Finding good IT technicians is getting harder, and companies may have to start paying more to get and keep consultants, according to a study of IT salaries by Computer Economics, Inc., a research firm based in Irvine, Calif.
The company’s 2007 IT Salary Report found that half of companies surveyed will increase their IT staff by 5% or more in the next year. Factor in that fewer college students are studying to be IT consultants, and consulting firms could find it harder to fill their payrolls, according to Mark McManus, vice president of IT research at Computer Economics.
But the pinch could actually be good news for managed service providers (MSPs) for two reasons, he said. First, end-user companies that aren’t able to get in-house IT help will have to outsource. Perhaps more importantly, the remote nature of MSPs’ business model will attract the growing number of former consultants who are looking to cut back on travel.
“What we’re really seeing is that the majority of IT workers are really wanting to go with large companies. [They’ll] have a stable environment, and they can work in a location that’s desirable and not do a lot of traveling,” McManus said.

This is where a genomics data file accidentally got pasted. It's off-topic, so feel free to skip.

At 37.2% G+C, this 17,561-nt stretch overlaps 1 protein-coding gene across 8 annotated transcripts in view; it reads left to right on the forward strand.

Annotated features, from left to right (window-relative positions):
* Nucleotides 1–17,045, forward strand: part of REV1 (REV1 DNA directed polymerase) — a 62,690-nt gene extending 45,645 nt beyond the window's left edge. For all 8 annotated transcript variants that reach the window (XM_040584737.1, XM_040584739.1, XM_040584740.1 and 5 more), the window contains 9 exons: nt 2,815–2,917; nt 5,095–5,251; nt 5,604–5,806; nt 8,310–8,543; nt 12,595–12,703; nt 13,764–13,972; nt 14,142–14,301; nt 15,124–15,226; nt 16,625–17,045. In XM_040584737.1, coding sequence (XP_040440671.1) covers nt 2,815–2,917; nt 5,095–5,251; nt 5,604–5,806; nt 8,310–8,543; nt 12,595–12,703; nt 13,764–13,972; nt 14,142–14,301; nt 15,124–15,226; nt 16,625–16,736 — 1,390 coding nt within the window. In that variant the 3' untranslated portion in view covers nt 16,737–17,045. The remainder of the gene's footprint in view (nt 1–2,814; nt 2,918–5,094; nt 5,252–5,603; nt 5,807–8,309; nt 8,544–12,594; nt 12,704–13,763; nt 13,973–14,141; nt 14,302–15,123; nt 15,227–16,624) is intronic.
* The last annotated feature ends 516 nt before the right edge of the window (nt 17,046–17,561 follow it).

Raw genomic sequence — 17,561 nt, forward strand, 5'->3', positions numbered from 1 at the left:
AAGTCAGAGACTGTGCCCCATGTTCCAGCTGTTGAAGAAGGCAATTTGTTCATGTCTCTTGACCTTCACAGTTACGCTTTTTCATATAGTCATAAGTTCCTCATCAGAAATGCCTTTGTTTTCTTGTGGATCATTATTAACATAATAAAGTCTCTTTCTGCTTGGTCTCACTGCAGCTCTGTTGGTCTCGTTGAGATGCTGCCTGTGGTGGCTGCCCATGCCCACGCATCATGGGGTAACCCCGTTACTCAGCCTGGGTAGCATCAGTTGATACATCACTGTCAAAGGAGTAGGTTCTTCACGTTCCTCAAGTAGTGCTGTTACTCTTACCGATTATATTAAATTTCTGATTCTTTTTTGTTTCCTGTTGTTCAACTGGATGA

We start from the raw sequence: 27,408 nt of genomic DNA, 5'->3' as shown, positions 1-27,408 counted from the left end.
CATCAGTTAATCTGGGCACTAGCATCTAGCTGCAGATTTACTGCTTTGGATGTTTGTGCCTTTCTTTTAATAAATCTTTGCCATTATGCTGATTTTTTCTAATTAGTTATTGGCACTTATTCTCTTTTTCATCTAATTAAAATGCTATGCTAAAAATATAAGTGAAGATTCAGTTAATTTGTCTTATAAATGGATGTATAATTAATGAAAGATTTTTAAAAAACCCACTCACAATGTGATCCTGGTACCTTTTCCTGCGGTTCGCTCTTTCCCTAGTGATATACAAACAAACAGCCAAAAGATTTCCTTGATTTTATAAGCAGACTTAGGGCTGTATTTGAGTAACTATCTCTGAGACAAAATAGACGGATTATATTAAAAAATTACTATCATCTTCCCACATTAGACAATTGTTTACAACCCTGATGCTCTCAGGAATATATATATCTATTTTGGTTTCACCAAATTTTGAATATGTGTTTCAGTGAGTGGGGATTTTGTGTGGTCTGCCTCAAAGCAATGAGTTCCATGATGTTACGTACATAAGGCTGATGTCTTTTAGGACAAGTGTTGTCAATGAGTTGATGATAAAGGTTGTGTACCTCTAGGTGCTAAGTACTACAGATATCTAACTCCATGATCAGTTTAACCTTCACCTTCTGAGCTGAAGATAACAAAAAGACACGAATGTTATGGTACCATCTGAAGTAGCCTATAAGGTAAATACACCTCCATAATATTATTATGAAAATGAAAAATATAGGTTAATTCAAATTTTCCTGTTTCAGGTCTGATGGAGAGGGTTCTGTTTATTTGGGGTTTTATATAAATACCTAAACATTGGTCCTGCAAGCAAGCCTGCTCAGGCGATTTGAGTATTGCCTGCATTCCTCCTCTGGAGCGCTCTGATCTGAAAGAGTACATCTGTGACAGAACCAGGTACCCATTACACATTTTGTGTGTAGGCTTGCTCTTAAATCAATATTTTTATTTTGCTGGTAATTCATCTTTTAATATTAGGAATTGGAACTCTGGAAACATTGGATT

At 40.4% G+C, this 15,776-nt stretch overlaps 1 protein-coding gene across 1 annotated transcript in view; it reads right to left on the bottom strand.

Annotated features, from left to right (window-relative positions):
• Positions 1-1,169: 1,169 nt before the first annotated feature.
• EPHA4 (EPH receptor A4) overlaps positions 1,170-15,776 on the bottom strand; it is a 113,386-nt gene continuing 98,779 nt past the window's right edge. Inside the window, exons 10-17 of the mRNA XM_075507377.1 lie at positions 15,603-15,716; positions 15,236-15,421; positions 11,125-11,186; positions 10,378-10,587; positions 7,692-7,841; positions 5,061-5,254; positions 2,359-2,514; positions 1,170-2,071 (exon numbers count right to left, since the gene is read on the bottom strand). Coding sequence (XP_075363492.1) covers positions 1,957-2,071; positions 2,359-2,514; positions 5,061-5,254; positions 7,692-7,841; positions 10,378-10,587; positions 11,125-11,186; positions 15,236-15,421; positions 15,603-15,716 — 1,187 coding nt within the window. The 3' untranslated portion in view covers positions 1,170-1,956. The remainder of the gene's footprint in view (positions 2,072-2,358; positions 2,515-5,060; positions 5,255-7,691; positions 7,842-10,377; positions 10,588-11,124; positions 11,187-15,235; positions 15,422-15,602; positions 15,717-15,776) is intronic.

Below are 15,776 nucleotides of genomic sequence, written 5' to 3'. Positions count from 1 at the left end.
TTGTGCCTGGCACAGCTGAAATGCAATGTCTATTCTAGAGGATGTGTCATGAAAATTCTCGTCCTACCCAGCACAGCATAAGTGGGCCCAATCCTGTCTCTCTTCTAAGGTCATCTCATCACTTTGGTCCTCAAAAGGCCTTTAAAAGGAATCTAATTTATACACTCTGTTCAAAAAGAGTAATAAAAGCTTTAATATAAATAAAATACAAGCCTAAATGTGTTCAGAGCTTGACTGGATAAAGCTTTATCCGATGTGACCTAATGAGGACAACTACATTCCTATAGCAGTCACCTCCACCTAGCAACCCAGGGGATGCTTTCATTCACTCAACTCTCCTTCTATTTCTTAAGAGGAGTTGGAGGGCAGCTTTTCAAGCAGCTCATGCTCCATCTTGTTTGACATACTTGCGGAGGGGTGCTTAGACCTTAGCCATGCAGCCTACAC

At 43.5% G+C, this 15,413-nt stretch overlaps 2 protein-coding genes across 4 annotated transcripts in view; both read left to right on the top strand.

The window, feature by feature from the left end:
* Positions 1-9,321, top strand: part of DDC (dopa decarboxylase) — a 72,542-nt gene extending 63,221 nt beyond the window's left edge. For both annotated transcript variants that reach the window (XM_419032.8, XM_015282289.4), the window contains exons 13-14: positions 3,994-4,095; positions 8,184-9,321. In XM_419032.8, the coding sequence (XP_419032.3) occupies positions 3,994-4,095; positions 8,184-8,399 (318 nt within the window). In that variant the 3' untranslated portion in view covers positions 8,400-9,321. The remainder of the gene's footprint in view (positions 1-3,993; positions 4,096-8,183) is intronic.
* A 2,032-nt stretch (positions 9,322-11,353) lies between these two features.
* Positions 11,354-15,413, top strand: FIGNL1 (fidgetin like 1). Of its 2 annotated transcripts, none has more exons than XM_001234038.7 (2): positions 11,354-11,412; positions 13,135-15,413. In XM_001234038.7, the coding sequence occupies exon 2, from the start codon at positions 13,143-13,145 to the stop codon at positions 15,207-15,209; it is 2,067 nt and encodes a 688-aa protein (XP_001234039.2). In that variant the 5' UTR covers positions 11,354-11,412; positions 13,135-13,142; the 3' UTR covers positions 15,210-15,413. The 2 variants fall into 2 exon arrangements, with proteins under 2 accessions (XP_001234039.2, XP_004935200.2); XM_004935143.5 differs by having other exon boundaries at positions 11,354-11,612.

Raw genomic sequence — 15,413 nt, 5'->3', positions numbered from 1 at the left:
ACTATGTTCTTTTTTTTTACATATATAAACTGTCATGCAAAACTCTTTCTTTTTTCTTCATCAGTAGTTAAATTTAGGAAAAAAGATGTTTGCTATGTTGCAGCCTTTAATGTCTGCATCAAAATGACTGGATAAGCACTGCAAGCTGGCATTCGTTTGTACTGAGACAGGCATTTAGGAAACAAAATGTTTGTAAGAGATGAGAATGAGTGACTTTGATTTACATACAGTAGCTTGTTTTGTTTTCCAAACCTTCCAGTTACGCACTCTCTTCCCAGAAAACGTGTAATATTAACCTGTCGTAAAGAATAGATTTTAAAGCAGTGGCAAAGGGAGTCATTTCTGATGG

So far, IT salaries have not skyrocketed. After several years of fairly stagnant pay rates, salary increases started accelerating in 2005, according to the report. They have now reached an average of 3.8%, although that is still below the average increase of 4.2% for all professions as reported by the U.S. Bureau of Labor Statistics in 2006, according to the Computer Economics report.
That rate is also before inflation, which the Bureau of Labor Statistics reported at about 3.26% from 2005 to 2006. But McManus said he expects worker shortages in IT will cause a “jump” in salaries this year, sparking a bidding war for companies trying to get the best employees.
“I think in the short run it’ll hurt [MSPs], and in the long run it’ll work out to be more of an advantage” as the MSP model becomes more widely adopted, McManus said.